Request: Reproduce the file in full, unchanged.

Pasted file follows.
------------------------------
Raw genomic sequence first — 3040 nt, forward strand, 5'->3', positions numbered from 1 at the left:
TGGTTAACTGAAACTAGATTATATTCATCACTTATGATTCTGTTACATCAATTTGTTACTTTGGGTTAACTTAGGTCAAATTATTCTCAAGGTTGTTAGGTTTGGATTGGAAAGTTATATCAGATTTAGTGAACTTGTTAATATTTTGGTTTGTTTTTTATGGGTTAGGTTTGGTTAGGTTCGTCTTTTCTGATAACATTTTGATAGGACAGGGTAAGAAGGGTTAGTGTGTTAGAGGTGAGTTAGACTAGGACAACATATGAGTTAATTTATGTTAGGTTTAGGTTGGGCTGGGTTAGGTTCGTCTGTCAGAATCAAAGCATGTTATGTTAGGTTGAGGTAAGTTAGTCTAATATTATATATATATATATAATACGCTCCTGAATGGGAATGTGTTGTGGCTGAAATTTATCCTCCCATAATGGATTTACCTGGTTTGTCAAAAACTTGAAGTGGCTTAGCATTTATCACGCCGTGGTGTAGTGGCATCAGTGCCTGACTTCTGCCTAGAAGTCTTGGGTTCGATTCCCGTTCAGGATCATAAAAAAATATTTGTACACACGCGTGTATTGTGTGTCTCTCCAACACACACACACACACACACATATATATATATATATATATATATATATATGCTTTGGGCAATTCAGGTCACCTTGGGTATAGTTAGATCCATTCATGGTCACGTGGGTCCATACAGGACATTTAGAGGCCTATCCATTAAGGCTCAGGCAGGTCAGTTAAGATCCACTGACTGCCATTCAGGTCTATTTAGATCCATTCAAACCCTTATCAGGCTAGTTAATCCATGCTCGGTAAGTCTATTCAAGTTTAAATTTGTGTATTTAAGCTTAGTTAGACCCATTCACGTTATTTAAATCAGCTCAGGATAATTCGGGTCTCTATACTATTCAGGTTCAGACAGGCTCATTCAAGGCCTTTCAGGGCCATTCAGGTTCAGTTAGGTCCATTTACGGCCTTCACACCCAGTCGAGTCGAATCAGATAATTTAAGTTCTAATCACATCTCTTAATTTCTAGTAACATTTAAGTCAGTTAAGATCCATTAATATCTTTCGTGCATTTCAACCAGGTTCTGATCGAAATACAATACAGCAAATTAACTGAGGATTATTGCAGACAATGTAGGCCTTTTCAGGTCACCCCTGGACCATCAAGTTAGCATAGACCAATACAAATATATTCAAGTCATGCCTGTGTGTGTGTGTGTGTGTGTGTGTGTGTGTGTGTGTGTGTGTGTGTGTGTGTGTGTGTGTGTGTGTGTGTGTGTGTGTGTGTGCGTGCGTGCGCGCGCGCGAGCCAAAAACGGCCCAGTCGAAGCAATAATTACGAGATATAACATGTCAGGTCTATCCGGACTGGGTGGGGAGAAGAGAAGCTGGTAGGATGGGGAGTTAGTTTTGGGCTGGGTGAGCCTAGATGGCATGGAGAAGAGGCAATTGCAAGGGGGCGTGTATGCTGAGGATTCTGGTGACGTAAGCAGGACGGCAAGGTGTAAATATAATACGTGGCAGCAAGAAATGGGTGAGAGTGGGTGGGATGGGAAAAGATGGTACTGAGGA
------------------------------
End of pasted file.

Raw genomic sequence first — 3040 nt, forward strand, 5'->3', positions numbered from 1 at the left:
TGGTTAACTGAAACTAGATTATATTCATCACTTATGATTCTGTTACATCAATTTGTTACTTTGGGTTAACTTAGGTCAAATTATTCTCAAGGTTGTTAGGTTTGGATTGGAAAGTTATATCAGATTTAGTGAACTTGTTAATATTTTGGTTTGTTTTTTATGGGTTAGGTTTGGTTAGGTTCGTCTTTTCTGATAACATTTTGATAGGACAGGGTAAGAAGGGTTAGTGTGTTAGAGGTGAGTTAGACTAGGACAACATATGAGTTAATTTATGTTAGGTTTAGGTTGGGCTGGGTTAGGTTCGTCTGTCAGAATCAAAGCATGTTATGTTAGGTTGAGGTAAGTTAGTCTAATATTATATATATATATATAATACGCTCCTGAATGGGAATGTGTTGTGGCTGAAATTTATCCTCCCATAATGGATTTACCTGGTTTGTCAAAAACTTGAAGTGGCTTAGCATTTATCACGCCGTGGTGTAGTGGCATCAGTGCCTGACTTCTGCCTAGAAGTCTTGGGTTCGATTCCCGTTCAGGATCATAAAAAAATATTTGTACACACGCGTGTATTGTGTGTCTCTCCAACACACACACACACACACACATATATATATATATATATATATATATATATGCTTTGGGCAATTCAGGTCACCTTGGGTATAGTTAGATCCATTCATGGTCACGTGGGTCCATACAGGACATTTAGAGGCCTATCCATTAAGGCTCAGGCAGGTCAGTTAAGATCCACTGACTGCCATTCAGGTCTATTTAGATCCATTCAAACCCTTATCAGGCTAGTTAATCCATGCTCGGTAAGTCTATTCAAGTTTAAATTTGTGTATTTAAGCTTAGTTAGACCCATTCACGTTATTTAAATCAGCTCAGGATAATTCGGGTCTCTATACTATTCAGGTTCAGACAGGCTCATTCAAGGCCTTTCAGGGCCATTCAGGTTCAGTTAGGTCCATTTACGGCCTTCACACCCAGTCGAGTCGAATCAGATAATTTAAGTTCTAATCACATCTCTTAATTTCTAGTAACATTTAAGTCAGTTAAGATCCATTAATATCTTTCGTGCATTTCAACCAGGTTCTGATCGAAATACAATACAGCAAATTAACTGAGGATTATTGCAGACAATGTAGGCCTTTTCAGGTCACCCCTGGACCATCAAGTTAGCATAGACCAATACAAATATATTCAAGTCATGCCTGTGTGTGTGTGTGTGTGTGTGTGTGTGTGTGTGTGTGTGTGTGTGTGTGTGTGTGTGTGTGTGTGTGTGTGTGTGTGTGTGTGCGTGCGTGCGCGCGCGCGAGCCAAAAACGGCCCAGTCGAAGCAATAATTACGAGATATAACATGTCAGGTCTATCCGGACTGGGTGGGGAGAAGAGAAGCTGGTAGGATGGGGAGTTAGTTTTGGGCTGGGTGAGCCTAGATGGCATGGAGAAGAGGCAATTGCAAGGGGGCGTGTATGCTGAGGATTCTGGTGACGTAAGCAGGACGGCAAGGTGTAAATATAATACGTGGCAGCAAGAAATGGGTGAGAGTGGGTGGGATGGGAAAAGATGGTACTGAGGA